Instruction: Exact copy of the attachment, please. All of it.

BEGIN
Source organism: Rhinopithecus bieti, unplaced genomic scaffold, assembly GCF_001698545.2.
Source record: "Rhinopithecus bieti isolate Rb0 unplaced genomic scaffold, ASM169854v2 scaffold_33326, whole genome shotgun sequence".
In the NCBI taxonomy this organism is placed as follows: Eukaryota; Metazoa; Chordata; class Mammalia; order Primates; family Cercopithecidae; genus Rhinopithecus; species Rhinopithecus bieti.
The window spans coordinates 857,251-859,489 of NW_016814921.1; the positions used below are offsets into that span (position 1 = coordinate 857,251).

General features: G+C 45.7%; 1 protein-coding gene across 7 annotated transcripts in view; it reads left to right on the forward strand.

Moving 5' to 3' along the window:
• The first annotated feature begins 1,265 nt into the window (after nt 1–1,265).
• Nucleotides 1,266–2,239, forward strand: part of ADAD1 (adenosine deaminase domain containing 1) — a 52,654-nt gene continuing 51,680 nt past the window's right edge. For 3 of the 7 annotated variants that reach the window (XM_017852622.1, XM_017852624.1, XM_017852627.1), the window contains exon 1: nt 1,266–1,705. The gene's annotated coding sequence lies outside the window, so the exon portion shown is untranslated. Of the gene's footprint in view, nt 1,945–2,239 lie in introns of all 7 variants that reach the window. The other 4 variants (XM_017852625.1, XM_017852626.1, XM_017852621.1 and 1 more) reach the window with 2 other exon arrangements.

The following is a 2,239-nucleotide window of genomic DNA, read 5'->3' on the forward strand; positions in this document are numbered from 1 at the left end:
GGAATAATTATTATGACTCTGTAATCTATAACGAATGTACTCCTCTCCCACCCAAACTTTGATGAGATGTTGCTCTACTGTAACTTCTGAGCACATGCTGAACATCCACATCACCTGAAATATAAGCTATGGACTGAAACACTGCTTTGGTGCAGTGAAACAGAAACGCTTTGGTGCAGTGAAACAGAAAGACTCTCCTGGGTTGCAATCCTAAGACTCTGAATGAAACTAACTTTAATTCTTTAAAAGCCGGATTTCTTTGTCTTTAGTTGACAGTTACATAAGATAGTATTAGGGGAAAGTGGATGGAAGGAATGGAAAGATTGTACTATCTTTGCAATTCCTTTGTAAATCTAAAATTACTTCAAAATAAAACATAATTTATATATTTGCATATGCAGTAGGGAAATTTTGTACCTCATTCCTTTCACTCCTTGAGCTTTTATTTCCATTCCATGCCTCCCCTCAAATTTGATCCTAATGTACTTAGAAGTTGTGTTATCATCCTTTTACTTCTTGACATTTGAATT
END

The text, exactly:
Source organism: Rhinopithecus bieti, unplaced genomic scaffold, assembly GCF_001698545.2.
Source record: "Rhinopithecus bieti isolate Rb0 unplaced genomic scaffold, ASM169854v2 scaffold_33326, whole genome shotgun sequence".
In the NCBI taxonomy this organism is placed as follows: Eukaryota; Metazoa; Chordata; class Mammalia; order Primates; family Cercopithecidae; genus Rhinopithecus; species Rhinopithecus bieti.
The window spans coordinates 857,251-859,489 of NW_016814921.1; the positions used below are offsets into that span (position 1 = coordinate 857,251).

General features: G+C 45.7%; 1 protein-coding gene across 7 annotated transcripts in view; it reads left to right on the forward strand.

Moving 5' to 3' along the window:
• The first annotated feature begins 1,265 nt into the window (after nt 1–1,265).
• Nucleotides 1,266–2,239, forward strand: part of ADAD1 (adenosine deaminase domain containing 1) — a 52,654-nt gene continuing 51,680 nt past the window's right edge. For 3 of the 7 annotated variants that reach the window (XM_017852622.1, XM_017852624.1, XM_017852627.1), the window contains exon 1: nt 1,266–1,705. The gene's annotated coding sequence lies outside the window, so the exon portion shown is untranslated. Of the gene's footprint in view, nt 1,945–2,239 lie in introns of all 7 variants that reach the window. The other 4 variants (XM_017852625.1, XM_017852626.1, XM_017852621.1 and 1 more) reach the window with 2 other exon arrangements.

The following is a 2,239-nucleotide window of genomic DNA, read 5'->3' on the forward strand; positions in this document are numbered from 1 at the left end:
GGAATAATTATTATGACTCTGTAATCTATAACGAATGTACTCCTCTCCCACCCAAACTTTGATGAGATGTTGCTCTACTGTAACTTCTGAGCACATGCTGAACATCCACATCACCTGAAATATAAGCTATGGACTGAAACACTGCTTTGGTGCAGTGAAACAGAAACGCTTTGGTGCAGTGAAACAGAAAGACTCTCCTGGGTTGCAATCCTAAGACTCTGAATGAAACTAACTTTAATTCTTTAAAAGCCGGATTTCTTTGTCTTTAGTTGACAGTTACATAAGATAGTATTAGGGGAAAGTGGATGGAAGGAATGGAAAGATTGTACTATCTTTGCAATTCCTTTGTAAATCTAAAATTACTTCAAAATAAAACATAATTTATATATTTGCATATGCAGTAGGGAAATTTTGTACCTCATTCCTTTCACTCCTTGAGCTTTTATTTCCATTCCATGCCTCCCCTCAAATTTGATCCTAATGTACTTAGAAGTTGTGTTATCATCCTTTTACTTCTTGACATTTGAATT